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Zucotto Systems Inc., an Ottawa-based startup, is set to announce a deal with PacketVideo Corp. of San Diego to bring content to wireless phones and other handheld devices.

Zucotto, which is causing a stir in the venture capital community, is also in final negotiations with three of the world's largest phone manufacturers for its wireless chip and is poised to announce a US$12-million to US$15-million financing round with prominent investors, including Toronto-based MM Venture Partners, XDL Intervest Capital Corp. and VenGrowth Funds. The financing is expected to be followed by another strategic round worth US$30-million involving major U.S. venture funds, including Sun Microsystems Inc., Texas Instruments Inc. and Intel Capital.

Tomorrow, Mark Wells, chief executive of Zucotto, will unveil the company's new name: Zucotto Wireless Inc. at the launch of its new research facility in Ottawa. The name change is to "better reflect the company's focus on the wireless market. We're now working with most of the manufacturers of cellular phones to integrate high performance Java processing into their phones and wireless products," Mr. Wells said.

The deal with PacketVideo, which will use Zucotto's chip to enable streaming of such content as movie, sports and news highlights on wireless devices, is a major coup for the year-old Zucotto. PacketVideo takes title as the first company to make MPEG-4 video streaming commercially available to mobile devices.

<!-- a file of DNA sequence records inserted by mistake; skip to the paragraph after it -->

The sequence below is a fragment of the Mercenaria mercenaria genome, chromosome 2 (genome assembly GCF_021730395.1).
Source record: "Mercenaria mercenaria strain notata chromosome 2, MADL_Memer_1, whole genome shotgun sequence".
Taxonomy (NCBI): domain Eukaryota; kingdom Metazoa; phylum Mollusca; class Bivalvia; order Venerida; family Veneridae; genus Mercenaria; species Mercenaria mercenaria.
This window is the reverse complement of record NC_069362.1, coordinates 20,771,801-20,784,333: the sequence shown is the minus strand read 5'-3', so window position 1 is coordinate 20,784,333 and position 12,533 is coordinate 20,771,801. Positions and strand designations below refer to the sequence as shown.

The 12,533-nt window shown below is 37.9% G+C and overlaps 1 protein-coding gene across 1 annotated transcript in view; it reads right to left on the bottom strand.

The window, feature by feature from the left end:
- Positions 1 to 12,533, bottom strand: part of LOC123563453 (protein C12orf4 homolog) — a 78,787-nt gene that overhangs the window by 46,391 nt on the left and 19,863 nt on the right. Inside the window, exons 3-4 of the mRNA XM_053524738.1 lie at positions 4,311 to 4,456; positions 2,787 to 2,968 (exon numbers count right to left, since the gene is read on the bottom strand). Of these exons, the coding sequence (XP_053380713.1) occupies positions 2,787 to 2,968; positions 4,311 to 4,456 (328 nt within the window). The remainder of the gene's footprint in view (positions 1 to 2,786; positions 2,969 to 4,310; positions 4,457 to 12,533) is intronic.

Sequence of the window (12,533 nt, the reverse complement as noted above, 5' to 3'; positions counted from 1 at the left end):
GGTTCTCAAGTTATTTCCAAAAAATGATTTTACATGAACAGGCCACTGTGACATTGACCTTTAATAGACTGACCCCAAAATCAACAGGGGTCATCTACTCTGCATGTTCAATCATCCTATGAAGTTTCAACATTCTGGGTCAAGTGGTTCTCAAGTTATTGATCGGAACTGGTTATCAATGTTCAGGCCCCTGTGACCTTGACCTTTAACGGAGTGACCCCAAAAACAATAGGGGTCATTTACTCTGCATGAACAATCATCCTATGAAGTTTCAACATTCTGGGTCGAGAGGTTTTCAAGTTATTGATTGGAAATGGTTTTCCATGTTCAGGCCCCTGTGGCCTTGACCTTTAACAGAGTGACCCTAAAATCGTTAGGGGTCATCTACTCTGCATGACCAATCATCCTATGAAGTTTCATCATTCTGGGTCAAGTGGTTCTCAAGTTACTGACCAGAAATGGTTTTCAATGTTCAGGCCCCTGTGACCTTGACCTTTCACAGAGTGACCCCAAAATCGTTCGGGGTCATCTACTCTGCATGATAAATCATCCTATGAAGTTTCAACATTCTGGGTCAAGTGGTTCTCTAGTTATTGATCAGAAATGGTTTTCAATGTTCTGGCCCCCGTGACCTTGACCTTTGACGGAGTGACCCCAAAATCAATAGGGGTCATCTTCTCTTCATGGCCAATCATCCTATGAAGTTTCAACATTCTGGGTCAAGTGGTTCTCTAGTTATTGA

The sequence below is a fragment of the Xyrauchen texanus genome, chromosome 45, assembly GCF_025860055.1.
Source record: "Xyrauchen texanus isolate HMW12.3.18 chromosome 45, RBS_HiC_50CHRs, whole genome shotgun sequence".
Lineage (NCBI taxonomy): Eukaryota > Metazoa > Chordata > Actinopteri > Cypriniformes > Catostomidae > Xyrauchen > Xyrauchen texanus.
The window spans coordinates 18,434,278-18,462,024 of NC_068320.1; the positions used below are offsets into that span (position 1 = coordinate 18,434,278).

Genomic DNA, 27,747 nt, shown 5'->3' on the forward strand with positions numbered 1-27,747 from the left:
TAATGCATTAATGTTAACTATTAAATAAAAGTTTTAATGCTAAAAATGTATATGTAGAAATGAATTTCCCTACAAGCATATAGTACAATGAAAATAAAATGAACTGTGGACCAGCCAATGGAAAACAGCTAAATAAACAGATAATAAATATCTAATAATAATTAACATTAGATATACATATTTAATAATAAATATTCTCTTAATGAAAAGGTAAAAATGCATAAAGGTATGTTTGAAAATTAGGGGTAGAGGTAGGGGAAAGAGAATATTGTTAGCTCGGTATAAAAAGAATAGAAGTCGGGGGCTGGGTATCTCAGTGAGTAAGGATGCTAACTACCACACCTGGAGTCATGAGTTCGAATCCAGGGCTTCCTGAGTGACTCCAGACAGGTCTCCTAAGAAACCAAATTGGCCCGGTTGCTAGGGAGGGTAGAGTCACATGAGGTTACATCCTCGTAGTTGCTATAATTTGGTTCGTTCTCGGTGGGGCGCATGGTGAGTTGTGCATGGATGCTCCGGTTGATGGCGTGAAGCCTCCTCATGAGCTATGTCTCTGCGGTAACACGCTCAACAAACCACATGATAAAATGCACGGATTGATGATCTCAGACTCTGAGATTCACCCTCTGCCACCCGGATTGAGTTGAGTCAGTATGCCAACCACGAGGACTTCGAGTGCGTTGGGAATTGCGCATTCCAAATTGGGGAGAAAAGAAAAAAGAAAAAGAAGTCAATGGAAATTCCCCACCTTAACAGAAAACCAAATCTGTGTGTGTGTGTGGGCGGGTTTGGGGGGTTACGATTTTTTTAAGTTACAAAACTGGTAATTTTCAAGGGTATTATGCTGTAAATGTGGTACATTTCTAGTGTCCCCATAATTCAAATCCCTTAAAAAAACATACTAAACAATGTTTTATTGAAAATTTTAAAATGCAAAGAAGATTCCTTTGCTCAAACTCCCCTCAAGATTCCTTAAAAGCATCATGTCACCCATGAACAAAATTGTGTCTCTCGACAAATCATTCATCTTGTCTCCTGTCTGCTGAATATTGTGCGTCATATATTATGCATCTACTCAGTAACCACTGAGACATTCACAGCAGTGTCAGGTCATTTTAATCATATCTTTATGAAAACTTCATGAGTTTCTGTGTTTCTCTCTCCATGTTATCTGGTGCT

Entertainment giants Time Warner Inc., Sony Corp. and Universal Studios Inc. have agreed to participate in product trials PacketVideo is conducting in 11 countries. PacketVideo is also backed by investors that include members of the Rockefeller family, Intel, Qualcomm Inc., Siemens Mustang Ventures and Sonera Corp.

Zucotto makes semiconductors, it says, that dramatically increase the functionality of cellphones and other wireless devices. The company's second product, a Java-based development kit helps equipment vendors and other service providers significantly reduce time to market for Internet-enabled services. But it is Zucotto's Xpresso chip that seems to be the big winner among the major phone companies that are racing to jump-start wireless multimedia capabilities for next generation phones.

Mr. Wells, a native of Vancouver, is a former general manager of Intel Corp.'s wireless division who is also credited for helping bring Nokia Corp. into the wireless market in the early 1990s. At the time, Nokia was known for making rubber boots and tires.

Zucotto expects to start generating revenue in the next two months and says its chips will be available in the fourth quarter. The company, which has grown from 30 people in February to 90 today, hopes to capture US$40-million worth of business in 2001. Industry figures suggest by 2003 there will be more than one billion wireless handsets sold.

Zucotto was founded in August, 1999, by Mr. Wells, Ronald Dicke, Dariusz Otreba, Guillaume Comeau and Mike Majid. The firm is in the process of opening offices in Korea, Japan and Denmark.

It is named for an Italian chocolate cake after the founders couldn't agree on a name.

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